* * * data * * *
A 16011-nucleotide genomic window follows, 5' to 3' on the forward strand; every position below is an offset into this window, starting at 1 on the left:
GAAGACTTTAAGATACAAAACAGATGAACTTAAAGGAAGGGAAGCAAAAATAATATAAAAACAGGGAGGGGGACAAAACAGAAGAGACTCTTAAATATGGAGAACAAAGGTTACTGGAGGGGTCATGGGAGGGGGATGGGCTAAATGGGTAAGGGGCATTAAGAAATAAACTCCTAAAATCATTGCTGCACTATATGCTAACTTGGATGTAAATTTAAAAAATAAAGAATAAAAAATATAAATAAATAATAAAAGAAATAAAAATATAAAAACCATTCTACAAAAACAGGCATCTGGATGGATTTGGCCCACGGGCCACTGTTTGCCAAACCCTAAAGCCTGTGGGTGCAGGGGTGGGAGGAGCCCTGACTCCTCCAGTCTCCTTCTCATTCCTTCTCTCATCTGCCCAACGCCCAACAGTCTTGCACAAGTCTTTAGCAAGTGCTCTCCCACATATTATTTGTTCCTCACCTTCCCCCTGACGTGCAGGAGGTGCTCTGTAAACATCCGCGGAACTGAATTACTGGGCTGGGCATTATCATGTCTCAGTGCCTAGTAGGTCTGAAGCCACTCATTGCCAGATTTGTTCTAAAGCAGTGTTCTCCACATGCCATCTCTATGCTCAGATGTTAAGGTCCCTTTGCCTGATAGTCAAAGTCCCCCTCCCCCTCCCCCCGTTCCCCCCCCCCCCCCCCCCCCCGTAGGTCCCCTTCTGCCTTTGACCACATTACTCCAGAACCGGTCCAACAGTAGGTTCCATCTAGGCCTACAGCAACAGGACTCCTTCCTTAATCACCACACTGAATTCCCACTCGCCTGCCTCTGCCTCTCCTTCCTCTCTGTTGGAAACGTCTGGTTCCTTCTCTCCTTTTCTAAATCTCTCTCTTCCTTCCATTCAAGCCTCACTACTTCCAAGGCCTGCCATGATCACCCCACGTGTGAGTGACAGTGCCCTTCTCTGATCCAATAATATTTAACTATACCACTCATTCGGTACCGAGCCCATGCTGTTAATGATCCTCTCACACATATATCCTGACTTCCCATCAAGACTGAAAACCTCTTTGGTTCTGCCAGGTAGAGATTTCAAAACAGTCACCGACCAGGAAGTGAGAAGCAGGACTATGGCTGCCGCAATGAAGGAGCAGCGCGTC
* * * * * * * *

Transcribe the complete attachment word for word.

A 16011-nucleotide genomic window follows, 5' to 3' on the forward strand; every position below is an offset into this window, starting at 1 on the left:
GAAGACTTTAAGATACAAAACAGATGAACTTAAAGGAAGGGAAGCAAAAATAATATAAAAACAGGGAGGGGGACAAAACAGAAGAGACTCTTAAATATGGAGAACAAAGGTTACTGGAGGGGTCATGGGAGGGGGATGGGCTAAATGGGTAAGGGGCATTAAGAAATAAACTCCTAAAATCATTGCTGCACTATATGCTAACTTGGATGTAAATTTAAAAAATAAAGAATAAAAAATATAAATAAATAATAAAAGAAATAAAAATATAAAAACCATTCTACAAAAACAGGCATCTGGATGGATTTGGCCCACGGGCCACTGTTTGCCAAACCCTAAAGCCTGTGGGTGCAGGGGTGGGAGGAGCCCTGACTCCTCCAGTCTCCTTCTCATTCCTTCTCTCATCTGCCCAACGCCCAACAGTCTTGCACAAGTCTTTAGCAAGTGCTCTCCCACATATTATTTGTTCCTCACCTTCCCCCTGACGTGCAGGAGGTGCTCTGTAAACATCCGCGGAACTGAATTACTGGGCTGGGCATTATCATGTCTCAGTGCCTAGTAGGTCTGAAGCCACTCATTGCCAGATTTGTTCTAAAGCAGTGTTCTCCACATGCCATCTCTATGCTCAGATGTTAAGGTCCCTTTGCCTGATAGTCAAAGTCCCCCTCCCCCTCCCCCCGTTCCCCCCCCCCCCCCCCCCCCCGTAGGTCCCCTTCTGCCTTTGACCACATTACTCCAGAACCGGTCCAACAGTAGGTTCCATCTAGGCCTACAGCAACAGGACTCCTTCCTTAATCACCACACTGAATTCCCACTCGCCTGCCTCTGCCTCTCCTTCCTCTCTGTTGGAAACGTCTGGTTCCTTCTCTCCTTTTCTAAATCTCTCTCTTCCTTCCATTCAAGCCTCACTACTTCCAAGGCCTGCCATGATCACCCCACGTGTGAGTGACAGTGCCCTTCTCTGATCCAATAATATTTAACTATACCACTCATTCGGTACCGAGCCCATGCTGTTAATGATCCTCTCACACATATATCCTGACTTCCCATCAAGACTGAAAACCTCTTTGGTTCTGCCAGGTAGAGATTTCAAAACAGTCACCGACCAGGAAGTGAGAAGCAGGACTATGGCTGCCGCAATGAAGGAGCAGCGCGTC